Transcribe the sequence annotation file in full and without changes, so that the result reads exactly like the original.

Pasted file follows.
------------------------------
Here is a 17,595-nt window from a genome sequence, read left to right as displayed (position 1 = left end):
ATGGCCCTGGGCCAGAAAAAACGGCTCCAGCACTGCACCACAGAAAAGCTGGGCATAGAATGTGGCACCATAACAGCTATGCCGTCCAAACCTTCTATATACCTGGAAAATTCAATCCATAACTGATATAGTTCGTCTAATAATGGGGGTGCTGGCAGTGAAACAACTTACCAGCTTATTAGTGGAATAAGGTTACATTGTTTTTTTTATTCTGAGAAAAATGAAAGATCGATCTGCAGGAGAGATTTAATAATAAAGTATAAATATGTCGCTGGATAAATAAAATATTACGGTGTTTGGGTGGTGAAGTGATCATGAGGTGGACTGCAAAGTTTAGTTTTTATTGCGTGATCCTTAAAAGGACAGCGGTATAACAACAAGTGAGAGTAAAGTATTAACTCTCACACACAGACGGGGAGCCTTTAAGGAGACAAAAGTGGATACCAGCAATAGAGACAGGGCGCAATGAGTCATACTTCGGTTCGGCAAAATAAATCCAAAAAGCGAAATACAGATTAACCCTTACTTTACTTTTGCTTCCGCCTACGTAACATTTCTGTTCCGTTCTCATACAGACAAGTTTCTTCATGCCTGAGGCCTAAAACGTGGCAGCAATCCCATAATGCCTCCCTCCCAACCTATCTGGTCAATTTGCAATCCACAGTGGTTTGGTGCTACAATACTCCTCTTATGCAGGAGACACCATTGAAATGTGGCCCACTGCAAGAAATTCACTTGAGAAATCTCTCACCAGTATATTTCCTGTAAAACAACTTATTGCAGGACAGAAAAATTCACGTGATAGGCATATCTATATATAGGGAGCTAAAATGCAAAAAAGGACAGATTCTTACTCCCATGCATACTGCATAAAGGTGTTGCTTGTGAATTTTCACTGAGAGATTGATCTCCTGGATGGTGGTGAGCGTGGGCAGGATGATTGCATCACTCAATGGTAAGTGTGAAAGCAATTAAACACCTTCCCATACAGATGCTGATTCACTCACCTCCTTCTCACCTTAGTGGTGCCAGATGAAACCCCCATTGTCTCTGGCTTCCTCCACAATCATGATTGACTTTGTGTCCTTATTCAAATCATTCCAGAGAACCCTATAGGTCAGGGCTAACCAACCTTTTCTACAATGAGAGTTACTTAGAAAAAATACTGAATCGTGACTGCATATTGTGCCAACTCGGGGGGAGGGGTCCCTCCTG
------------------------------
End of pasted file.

Here is a 17,595-nt window from a genome sequence, read left to right as displayed (position 1 = left end):
ATGGCCCTGGGCCAGAAAAAACGGCTCCAGCACTGCACCACAGAAAAGCTGGGCATAGAATGTGGCACCATAACAGCTATGCCGTCCAAACCTTCTATATACCTGGAAAATTCAATCCATAACTGATATAGTTCGTCTAATAATGGGGGTGCTGGCAGTGAAACAACTTACCAGCTTATTAGTGGAATAAGGTTACATTGTTTTTTTTATTCTGAGAAAAATGAAAGATCGATCTGCAGGAGAGATTTAATAATAAAGTATAAATATGTCGCTGGATAAATAAAATATTACGGTGTTTGGGTGGTGAAGTGATCATGAGGTGGACTGCAAAGTTTAGTTTTTATTGCGTGATCCTTAAAAGGACAGCGGTATAACAACAAGTGAGAGTAAAGTATTAACTCTCACACACAGACGGGGAGCCTTTAAGGAGACAAAAGTGGATACCAGCAATAGAGACAGGGCGCAATGAGTCATACTTCGGTTCGGCAAAATAAATCCAAAAAGCGAAATACAGATTAACCCTTACTTTACTTTTGCTTCCGCCTACGTAACATTTCTGTTCCGTTCTCATACAGACAAGTTTCTTCATGCCTGAGGCCTAAAACGTGGCAGCAATCCCATAATGCCTCCCTCCCAACCTATCTGGTCAATTTGCAATCCACAGTGGTTTGGTGCTACAATACTCCTCTTATGCAGGAGACACCATTGAAATGTGGCCCACTGCAAGAAATTCACTTGAGAAATCTCTCACCAGTATATTTCCTGTAAAACAACTTATTGCAGGACAGAAAAATTCACGTGATAGGCATATCTATATATAGGGAGCTAAAATGCAAAAAAGGACAGATTCTTACTCCCATGCATACTGCATAAAGGTGTTGCTTGTGAATTTTCACTGAGAGATTGATCTCCTGGATGGTGGTGAGCGTGGGCAGGATGATTGCATCACTCAATGGTAAGTGTGAAAGCAATTAAACACCTTCCCATACAGATGCTGATTCACTCACCTCCTTCTCACCTTAGTGGTGCCAGATGAAACCCCCATTGTCTCTGGCTTCCTCCACAATCATGATTGACTTTGTGTCCTTATTCAAATCATTCCAGAGAACCCTATAGGTCAGGGCTAACCAACCTTTTCTACAATGAGAGTTACTTAGAAAAAATACTGAATCGTGACTGCATATTGTGCCAACTCGGGGGGAGGGGTCCCTCCTG